IOE - Faculty of Education and Society


UCL academics contribute proposals for policy reform to aid Ukraine’s post-war recovery

10 July 2023

A new report, Ukraine’s Road to Recovery, draws on UCL expertise to offer solutions for Ukrainian reconstruction and recovery that are shaped by robust research insights and evidence.

Young people in a crowd holding Ukrainian flags. Gina / Adobe Stock

The report, published today and coordinated by the Universities Policy Exchange Network (UPEN), presents the results of an independent rapid review of evidence to inform recovery in key areas prioritised by Ukrainian partners. These include the economy, labour market, skills development, population dynamics and the rebuilding of housing infrastructure.  

Professor Fabien Postel-Vinay (UCL Economics) co-authored the first chapter on the Ukrainian labour market, likely challenges relating to reconstruction and recommended policy responses. Professor Lorraine Dearden, Professor of Economics and Social Statistics at IOE, UCL’s Faculty of Education and Society, authored a second chapter on strategies for education and skills development to aid both economic and societal recovery.  

Both higher education and vocational training will be essential for the country’s immediate and long-term future, and Professor Dearden emphasises the need for a focus on quality education over quantity.  

Beside education deficits created by the war, educational inequalities created by the COVID-19 pandemic cannot be forgotten. Both mean that policies will need to allow for a large section of children and young adults who potentially lack the capabilities and/or qualifications they need to access routes into vocational and higher education.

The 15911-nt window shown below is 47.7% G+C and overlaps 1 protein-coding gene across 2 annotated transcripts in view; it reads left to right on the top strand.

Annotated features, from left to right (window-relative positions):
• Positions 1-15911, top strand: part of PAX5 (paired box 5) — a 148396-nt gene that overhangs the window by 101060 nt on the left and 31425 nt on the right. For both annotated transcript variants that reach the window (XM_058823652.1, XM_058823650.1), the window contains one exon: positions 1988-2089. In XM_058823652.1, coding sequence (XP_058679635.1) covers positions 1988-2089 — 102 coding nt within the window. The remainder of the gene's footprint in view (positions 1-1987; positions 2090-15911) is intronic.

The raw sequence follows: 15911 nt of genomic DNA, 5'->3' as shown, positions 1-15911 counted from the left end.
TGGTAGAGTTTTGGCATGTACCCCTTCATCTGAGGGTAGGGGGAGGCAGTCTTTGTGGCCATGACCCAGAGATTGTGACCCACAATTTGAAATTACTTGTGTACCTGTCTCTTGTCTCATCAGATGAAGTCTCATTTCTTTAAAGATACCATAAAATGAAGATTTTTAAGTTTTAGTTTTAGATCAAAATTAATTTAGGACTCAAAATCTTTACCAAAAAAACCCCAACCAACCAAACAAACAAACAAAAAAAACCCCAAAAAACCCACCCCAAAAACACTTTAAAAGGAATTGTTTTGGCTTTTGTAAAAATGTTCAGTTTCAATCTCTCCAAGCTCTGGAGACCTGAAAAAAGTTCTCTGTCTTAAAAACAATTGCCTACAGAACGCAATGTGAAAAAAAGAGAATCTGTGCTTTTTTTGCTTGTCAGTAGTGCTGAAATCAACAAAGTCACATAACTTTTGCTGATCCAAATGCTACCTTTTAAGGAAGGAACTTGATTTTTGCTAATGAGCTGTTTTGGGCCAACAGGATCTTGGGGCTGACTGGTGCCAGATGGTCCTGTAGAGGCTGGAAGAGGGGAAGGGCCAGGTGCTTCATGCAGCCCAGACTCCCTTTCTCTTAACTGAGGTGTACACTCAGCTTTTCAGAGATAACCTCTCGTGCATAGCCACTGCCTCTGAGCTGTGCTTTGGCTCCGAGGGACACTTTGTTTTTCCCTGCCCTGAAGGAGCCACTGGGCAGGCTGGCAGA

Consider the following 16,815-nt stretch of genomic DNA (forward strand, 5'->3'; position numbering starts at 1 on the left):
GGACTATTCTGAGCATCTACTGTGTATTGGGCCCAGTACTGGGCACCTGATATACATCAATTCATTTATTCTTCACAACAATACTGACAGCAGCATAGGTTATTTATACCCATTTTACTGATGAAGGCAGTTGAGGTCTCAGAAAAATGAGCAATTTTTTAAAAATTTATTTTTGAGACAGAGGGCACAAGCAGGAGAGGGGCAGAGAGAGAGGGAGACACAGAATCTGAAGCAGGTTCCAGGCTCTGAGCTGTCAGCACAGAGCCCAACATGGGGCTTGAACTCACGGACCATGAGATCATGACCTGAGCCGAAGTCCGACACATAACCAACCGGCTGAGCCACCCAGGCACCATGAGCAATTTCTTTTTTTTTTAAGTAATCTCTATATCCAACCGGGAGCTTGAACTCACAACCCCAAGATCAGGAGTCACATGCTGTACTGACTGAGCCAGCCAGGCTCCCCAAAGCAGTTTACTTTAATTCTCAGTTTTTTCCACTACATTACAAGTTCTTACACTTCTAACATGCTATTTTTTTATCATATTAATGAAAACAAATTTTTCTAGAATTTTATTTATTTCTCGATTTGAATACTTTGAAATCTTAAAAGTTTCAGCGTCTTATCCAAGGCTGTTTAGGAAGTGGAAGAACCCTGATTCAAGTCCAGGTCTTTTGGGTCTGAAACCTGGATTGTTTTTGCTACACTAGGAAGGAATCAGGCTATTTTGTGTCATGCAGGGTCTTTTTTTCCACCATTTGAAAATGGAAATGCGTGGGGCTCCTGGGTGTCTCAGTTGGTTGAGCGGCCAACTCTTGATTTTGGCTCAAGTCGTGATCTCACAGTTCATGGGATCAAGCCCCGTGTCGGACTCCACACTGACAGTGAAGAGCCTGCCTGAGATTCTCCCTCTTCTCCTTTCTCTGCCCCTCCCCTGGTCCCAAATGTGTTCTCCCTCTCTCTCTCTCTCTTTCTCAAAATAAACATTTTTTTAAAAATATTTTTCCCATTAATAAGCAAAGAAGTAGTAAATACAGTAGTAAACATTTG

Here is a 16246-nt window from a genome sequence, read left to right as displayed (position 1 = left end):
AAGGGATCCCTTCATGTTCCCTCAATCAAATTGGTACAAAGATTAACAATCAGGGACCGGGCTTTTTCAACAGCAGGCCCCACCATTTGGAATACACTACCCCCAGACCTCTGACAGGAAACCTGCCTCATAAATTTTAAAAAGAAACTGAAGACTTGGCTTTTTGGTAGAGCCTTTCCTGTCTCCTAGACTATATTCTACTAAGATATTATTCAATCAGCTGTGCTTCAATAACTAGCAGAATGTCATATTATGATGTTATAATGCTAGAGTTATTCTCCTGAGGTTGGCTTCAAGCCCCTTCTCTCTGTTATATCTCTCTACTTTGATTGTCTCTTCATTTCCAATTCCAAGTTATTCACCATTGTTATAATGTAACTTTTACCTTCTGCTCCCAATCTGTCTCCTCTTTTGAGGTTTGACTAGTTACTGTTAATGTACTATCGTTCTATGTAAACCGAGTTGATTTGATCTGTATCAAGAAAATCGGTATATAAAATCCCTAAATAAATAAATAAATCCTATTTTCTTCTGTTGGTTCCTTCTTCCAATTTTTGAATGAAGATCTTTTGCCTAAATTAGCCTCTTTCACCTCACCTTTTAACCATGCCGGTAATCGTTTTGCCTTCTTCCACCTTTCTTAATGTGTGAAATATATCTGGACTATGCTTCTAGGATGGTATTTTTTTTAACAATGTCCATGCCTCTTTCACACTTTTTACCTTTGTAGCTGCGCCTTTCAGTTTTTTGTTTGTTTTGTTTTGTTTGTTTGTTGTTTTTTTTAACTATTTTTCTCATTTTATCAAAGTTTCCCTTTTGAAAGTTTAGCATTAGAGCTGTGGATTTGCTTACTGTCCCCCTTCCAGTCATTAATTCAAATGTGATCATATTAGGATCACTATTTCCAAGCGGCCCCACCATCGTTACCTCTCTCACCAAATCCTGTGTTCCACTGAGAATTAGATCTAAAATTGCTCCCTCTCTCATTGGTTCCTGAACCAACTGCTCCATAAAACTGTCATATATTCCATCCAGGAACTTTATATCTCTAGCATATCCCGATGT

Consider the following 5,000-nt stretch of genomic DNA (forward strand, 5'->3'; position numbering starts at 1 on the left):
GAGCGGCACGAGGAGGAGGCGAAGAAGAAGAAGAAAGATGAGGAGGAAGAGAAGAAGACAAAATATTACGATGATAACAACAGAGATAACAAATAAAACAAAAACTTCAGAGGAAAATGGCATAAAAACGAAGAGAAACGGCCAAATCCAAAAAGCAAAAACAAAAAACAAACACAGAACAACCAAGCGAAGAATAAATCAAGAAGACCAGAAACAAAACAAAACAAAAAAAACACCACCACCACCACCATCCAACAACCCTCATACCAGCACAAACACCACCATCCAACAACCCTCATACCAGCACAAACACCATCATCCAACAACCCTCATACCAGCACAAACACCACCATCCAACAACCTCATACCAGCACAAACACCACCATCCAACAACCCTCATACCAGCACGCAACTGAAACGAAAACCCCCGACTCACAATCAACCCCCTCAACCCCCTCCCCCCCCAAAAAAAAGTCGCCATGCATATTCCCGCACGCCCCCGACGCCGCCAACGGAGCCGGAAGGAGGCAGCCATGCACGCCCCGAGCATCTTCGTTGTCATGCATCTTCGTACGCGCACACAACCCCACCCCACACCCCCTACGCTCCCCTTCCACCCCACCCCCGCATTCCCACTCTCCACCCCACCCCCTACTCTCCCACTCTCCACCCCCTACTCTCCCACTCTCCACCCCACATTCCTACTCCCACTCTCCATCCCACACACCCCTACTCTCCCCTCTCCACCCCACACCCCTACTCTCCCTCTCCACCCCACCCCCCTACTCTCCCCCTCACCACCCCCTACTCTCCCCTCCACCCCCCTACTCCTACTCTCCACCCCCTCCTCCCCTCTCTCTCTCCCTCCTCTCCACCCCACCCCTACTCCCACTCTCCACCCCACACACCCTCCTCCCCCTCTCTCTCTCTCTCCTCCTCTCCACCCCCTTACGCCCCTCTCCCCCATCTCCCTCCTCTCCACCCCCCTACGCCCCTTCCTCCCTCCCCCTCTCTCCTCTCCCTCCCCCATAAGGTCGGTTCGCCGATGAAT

Importantly, skills development and retraining should target the adult population to fit the needs of the recovering economy. However, good skills development is a long-term process, and it is often difficult to predict future skills needs. Therefore the Ukrainian government will need to carefully consider a broad portfolio of educational routes that address both short- and longer-term skills deficits through coordinated planning and high-quality, well-funded education providers. 

Such policies will require substantial financial investment, especially at the outset of the recovery process, therefore leaders and policy makers will need to explore funding methods that are sustainable in the long run. 

Professor Dearden highlights that both the UK and Australia have well-established experience of implementing a more equitable loan design that is sensitive to the host country’s graduate labour market, using income-contingent loans. The report concludes that collaboration with the UK can offer valuable experience.  

Plans for the country’s education and skills need to be closely interlinked with proposals for the labour market and industrial policy, to set Ukraine on the path to economic success, modernisation and social cohesion. 

The report was commissioned by Universities UK International with support from Research England, UKRI and the Royal Society. Preliminary findings were presented at the Ukraine Recovery Conference hosted on 21-22 June 2023.

Jamie Arrowsmith, Director of Universities UK International said: “I hope that this report will serve as a catalyst for academic-policy collaborations in the months and years ahead – and helps inform the direction of future research endeavours, including with partners in the UK, that make a positive contribution to Ukraine’s road to recovery."

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Credit: Gina / Adobe Stock.